- Ready to Load Date (RLD). The date, relative to C-Day, that a unit must be prepared to depart from their home station or ORIGIN.
The dates and their corresponding locations are as follows:
- METHODS of movement. There are two TPFDD elements that deal with the
method of deployment: MODE and SOURCE.
- MODE. The alphanumeric code for the type of transportation that a force requirement will use to deploy from one location to another (e.g., air, land, sea, optional, or not required).
- SOURCE. The alphanumeric code for the organization who will provide the transportation for a force requirement (e.g., AMC, MSC, MTMC, organic, or supported/supporting CINC).
7. TPFDD MAINTENANCE
TPFDD maintenance is the process allowing a supported commander to incorporate changes to the TPFDD that have occurred since TPFDD refinement.
PURPOSE: To systematically and effectively incorporate changes to the TPFDD files that may have occurred as a result of changes to unit sourcing, unit equipment changes, locations, etc.
- TWO TYPES:
- Periodic - Conducted as frequently as Supported CINC deems necessary.
- Rollover - Conducted in conjunction with JSCP cycle/JCS review.
- JPEC provides data to keep TPFDD current.
- USTRANSCOM hosts maintenance conferences and coordinates updates.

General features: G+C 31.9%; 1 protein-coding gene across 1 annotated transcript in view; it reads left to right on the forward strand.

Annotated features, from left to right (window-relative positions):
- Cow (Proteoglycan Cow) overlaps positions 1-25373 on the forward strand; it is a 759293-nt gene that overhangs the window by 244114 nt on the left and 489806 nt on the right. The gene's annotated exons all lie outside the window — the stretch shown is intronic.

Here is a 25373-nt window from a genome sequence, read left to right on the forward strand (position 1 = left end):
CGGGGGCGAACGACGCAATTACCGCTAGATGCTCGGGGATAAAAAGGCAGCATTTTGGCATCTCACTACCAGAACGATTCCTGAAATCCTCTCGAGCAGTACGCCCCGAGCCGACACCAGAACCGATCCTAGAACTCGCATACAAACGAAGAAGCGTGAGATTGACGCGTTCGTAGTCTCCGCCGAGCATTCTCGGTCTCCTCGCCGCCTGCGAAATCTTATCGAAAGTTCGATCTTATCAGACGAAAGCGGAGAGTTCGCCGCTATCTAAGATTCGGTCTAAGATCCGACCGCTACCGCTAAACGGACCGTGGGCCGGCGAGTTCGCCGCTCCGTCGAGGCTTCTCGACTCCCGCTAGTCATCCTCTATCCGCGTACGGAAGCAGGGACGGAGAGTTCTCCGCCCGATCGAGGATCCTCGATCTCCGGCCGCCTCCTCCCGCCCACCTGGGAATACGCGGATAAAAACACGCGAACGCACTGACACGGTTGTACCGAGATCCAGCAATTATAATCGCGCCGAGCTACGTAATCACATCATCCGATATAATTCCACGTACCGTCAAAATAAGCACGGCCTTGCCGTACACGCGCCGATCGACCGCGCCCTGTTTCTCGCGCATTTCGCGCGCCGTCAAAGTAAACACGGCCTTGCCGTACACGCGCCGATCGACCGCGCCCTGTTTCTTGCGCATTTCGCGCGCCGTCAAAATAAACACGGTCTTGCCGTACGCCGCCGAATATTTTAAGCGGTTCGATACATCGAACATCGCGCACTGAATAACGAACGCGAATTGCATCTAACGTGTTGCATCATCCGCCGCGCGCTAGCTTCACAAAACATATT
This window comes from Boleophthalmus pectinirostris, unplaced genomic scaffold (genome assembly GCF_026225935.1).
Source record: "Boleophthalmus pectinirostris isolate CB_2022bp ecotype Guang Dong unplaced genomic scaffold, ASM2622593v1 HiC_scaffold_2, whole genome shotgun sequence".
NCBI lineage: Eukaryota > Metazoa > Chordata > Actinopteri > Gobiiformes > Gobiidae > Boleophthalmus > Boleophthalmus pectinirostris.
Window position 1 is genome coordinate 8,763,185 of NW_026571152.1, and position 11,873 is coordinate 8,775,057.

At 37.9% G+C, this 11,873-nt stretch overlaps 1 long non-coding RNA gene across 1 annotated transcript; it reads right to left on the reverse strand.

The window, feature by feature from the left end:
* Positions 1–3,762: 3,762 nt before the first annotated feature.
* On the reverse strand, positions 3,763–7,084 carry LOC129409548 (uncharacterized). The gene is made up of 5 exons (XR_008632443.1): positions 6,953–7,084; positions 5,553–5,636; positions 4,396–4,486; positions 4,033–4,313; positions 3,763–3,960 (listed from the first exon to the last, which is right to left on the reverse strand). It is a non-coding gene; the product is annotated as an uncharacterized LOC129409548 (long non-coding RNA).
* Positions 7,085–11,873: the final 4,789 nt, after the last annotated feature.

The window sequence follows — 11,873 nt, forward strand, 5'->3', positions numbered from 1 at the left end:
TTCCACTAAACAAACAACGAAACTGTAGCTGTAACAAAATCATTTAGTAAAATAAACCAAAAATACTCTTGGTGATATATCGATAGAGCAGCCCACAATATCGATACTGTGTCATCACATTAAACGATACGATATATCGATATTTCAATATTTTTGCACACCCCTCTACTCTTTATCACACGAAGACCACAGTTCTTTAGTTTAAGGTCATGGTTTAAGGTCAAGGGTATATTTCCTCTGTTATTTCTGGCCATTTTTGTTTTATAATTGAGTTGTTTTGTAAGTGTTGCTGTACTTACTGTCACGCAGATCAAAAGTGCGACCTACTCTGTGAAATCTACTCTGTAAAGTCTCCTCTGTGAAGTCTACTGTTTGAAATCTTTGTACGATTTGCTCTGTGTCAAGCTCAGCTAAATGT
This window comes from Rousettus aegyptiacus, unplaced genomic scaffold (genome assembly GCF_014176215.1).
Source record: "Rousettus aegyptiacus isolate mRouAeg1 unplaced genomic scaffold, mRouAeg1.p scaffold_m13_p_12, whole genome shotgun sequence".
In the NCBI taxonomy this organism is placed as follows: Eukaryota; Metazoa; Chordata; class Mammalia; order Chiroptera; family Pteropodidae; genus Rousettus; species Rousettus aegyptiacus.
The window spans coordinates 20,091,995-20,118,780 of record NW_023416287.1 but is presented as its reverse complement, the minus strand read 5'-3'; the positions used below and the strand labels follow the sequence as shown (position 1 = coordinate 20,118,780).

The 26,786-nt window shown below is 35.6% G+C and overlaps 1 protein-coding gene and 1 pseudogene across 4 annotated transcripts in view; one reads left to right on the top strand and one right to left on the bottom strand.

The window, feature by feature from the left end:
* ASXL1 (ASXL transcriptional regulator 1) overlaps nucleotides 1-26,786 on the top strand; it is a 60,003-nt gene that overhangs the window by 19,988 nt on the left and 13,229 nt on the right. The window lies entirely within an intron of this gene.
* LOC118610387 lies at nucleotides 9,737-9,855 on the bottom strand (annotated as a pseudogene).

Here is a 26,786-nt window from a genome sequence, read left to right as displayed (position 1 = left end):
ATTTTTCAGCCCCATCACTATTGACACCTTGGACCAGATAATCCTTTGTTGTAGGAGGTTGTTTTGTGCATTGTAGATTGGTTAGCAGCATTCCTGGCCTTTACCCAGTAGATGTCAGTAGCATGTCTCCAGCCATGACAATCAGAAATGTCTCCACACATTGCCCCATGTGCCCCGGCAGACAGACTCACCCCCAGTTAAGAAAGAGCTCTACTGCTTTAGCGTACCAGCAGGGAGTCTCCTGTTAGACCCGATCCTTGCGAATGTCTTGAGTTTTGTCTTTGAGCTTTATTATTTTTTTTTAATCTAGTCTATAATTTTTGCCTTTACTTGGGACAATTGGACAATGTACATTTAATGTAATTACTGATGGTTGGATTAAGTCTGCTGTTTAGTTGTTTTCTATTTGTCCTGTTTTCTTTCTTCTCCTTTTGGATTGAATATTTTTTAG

- Supported CINC is final authority for approving changes.
- INTENSIVE MANAGEMENT:
- Purpose - to keep initial stages of TPFDD current.
- Normally, first 7 days of air and first 30 days of sea movement.
- SUPPORTED CINC may specify different periods of Intensive Management.
- CAP - Execution Planning Update:
- Incremental updating accomplished during execution planning and execution.
- Ensures OPLAN data as current as possible for immediate execution.
- Practical considerations of Intensive Management:
- Large amounts of data can and will change as the operation unfolds. When the plan is being implemented, later portions of the plan will be incrementally updated as earlier portions ate being executed, to adjust to the actual results of the execution of earlier portions.
- Changes made to the early stages of the operation are likely to affect events taking place later on.
- Data must reflect even minor changes at execution.
- Changes to a plan require JCS approval prior to implementation, but the Supported Commander approves minor corrections or changes to a TPFDD.
- Benefits of Periodic Maintenance and Intensive Management:
- Reduces execution planning by decreasing the amount of changes that may have to be made at execution.
- By performing the periodic maintenance on the database, the JPEC maintains a pool of experienced, knowledgeable action officers.
- Expedites planning by starting with the most accurate data available at the time, rather than just whatís on the shelf.